Pic 13:

New Skill #5 - Half Blind Dovetails

I had so many questions about this. I didn't know if the drawer front was supposed to be thicker than the sides, or if it mattered. I didn't know how to space the tails. Heck, on the first drawer, I made them backwards. Such that the tails were super thin and the pins were wide… looks so silly. But, I watched enough youtube to figure it out. They are certainly not pretty, but they are strong enough.

New Skill #6 - Mortise/Tenon Drawer Back

The mortise/tenon drawer back was interesting too. I had no idea how to chop a cross grain mortise… and my layout skills were lacking… But eventually I hacked that sucker through. They got progressively better, and the last one (pictured) appears a good fit.

This picture shows the drawer resting on a piece of ply… after this dry fit, I cut a groove for the ply…

Pic 14:

New Skill #7 - Fitting drawers

Well I sure screwed this up. I kinda figured out a way to glue a strip of oak on the inside of the case to be the drawer slides. Then I wanted the drawers to slide across them. I tried to fit this sucker lots of different ways… and I ended up taking off way more on the sides than I needed too…

After I had already made this mistake I watched some more youtube, and I think it was Cosman that I saw mention that the drawer needs to fit almost zero gap side to side… because the wood won't expand that way… the extra room is only needed on the top/bottom for expansion concerns… (well stink, because I already took off way to much on the sides)... So the top drawer is far too loose… The bottom drawer fits much better.

Pic 15:

New Skill #8 - Making Drawer Pulls

PS has some shop made drawer pulls on his box that are mortised into the drawer front. I tried to reverse engineer those suckers with some pieces of Bois DArc and ebony… but it failed… so I panicked and went with some wooden knobs.

Last step was to add strips of oak for the plywood bottom of the top shelf to rest on. I did not glue the plywood down in case I needed to get in there later on at some point and fix a problem or whatever…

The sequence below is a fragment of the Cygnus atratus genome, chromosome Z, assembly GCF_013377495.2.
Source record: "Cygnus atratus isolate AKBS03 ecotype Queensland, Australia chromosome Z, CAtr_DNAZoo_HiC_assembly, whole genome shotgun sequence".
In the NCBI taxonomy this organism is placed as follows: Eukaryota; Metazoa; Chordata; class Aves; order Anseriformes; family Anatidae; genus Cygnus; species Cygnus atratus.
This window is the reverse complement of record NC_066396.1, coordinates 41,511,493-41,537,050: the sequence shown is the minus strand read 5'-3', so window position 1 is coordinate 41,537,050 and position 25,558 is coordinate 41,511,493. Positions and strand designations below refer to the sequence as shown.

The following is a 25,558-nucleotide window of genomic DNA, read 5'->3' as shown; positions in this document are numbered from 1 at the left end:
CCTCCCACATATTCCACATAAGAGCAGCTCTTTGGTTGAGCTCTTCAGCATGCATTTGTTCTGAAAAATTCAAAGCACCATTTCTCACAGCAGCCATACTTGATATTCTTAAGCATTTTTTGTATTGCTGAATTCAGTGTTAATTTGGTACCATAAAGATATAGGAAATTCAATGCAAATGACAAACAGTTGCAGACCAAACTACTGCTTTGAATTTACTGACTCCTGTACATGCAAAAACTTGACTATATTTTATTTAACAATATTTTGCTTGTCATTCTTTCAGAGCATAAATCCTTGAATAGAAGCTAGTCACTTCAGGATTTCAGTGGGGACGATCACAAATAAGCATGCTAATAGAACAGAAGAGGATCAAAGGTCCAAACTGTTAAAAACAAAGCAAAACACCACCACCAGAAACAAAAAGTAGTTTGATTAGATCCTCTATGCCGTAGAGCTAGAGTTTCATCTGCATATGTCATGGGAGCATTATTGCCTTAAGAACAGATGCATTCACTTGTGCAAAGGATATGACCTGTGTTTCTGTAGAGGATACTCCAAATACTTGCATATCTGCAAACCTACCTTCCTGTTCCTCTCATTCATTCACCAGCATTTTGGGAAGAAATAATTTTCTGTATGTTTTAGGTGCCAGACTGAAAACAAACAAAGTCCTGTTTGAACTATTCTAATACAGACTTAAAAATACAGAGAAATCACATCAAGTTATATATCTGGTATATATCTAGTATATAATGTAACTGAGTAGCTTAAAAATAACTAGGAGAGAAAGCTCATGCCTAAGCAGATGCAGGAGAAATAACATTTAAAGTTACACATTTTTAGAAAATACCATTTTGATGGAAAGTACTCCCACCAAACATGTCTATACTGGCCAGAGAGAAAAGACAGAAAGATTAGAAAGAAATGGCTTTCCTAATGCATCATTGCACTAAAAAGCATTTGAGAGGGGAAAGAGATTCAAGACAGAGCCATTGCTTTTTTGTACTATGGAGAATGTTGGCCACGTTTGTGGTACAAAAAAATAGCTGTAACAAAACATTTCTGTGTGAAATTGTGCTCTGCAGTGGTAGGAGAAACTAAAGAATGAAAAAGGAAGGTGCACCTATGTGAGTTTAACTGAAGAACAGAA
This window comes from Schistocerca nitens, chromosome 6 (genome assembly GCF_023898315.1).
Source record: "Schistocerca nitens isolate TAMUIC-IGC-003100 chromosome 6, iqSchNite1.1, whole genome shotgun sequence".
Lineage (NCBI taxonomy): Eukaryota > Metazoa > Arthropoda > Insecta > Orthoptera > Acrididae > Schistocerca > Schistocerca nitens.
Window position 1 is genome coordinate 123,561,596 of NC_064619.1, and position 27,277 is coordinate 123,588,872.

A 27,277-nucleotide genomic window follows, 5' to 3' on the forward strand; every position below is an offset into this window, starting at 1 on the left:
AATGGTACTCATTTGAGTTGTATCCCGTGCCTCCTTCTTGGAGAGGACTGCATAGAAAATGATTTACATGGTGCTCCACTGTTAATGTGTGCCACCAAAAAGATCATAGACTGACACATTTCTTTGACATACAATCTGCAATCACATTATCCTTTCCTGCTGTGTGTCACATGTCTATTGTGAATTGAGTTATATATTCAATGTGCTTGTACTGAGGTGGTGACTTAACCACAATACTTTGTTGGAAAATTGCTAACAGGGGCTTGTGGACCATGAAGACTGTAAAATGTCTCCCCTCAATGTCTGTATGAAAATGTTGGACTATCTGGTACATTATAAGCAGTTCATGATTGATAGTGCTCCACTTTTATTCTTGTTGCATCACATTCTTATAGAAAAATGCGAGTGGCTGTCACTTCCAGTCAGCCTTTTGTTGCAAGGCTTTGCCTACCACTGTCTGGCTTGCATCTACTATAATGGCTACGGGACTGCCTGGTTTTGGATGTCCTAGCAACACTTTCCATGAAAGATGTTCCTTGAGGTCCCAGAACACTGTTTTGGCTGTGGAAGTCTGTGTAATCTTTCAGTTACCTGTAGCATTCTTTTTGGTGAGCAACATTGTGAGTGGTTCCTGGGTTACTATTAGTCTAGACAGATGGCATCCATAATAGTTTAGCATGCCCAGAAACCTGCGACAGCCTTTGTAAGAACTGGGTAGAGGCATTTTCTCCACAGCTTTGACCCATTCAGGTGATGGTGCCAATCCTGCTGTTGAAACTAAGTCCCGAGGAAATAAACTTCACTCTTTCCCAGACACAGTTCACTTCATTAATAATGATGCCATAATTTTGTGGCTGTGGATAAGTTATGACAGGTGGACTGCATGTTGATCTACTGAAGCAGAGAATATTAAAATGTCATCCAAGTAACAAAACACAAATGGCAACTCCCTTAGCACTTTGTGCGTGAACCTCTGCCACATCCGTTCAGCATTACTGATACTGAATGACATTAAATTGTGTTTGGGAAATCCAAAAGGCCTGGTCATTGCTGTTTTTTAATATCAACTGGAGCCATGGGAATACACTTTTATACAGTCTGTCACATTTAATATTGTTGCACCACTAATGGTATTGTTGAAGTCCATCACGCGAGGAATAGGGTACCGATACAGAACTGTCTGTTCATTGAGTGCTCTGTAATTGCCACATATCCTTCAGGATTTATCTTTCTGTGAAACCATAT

Here it is Finished building, before the finish…

Pic 16:

New Skill #9 - Shellac and Wax

Well this was a huge fail. I totally butchered the finish. It is blotchy/streaky, and at some point I must have not gotten all of the sanding dust out or something because there are white streaks and some kind of buildup in the deep pores of the oak. After 3 coats of shellac I applied wax with 0000 steel wool, and then another easy coat later just with a microfiber. The wax makes it feel good, but the color is not even at all.

I would give anything to get all that crap off of there and just rub some oil on it. Anything.

Pic 17: Finished Drawer

- I did a terrible job of grain matching when I glued up the panels… I mean terrible. Some of the panels have both flat and quarter sawn boards.
The Finish.
Not sawing the lid off by hand. I robbed myself of a cool experience.
Using Cherry as the panels and drawer fronts. Not a good contrast.
Not persevering and making the pulls myself.
Screwing up the drawer fitting
Screwing up the half blind dovetails. The 2nd draw was fine, but look at the bottom drawer… The tails are cut backwards.

Overall it was an awesome experience… I have since become a member over at PS site, so after I watched the 10+hours of video on how to build this, I realize I made a lot of silly mistakes… But I learned a ton, and it was a great gift for my dad.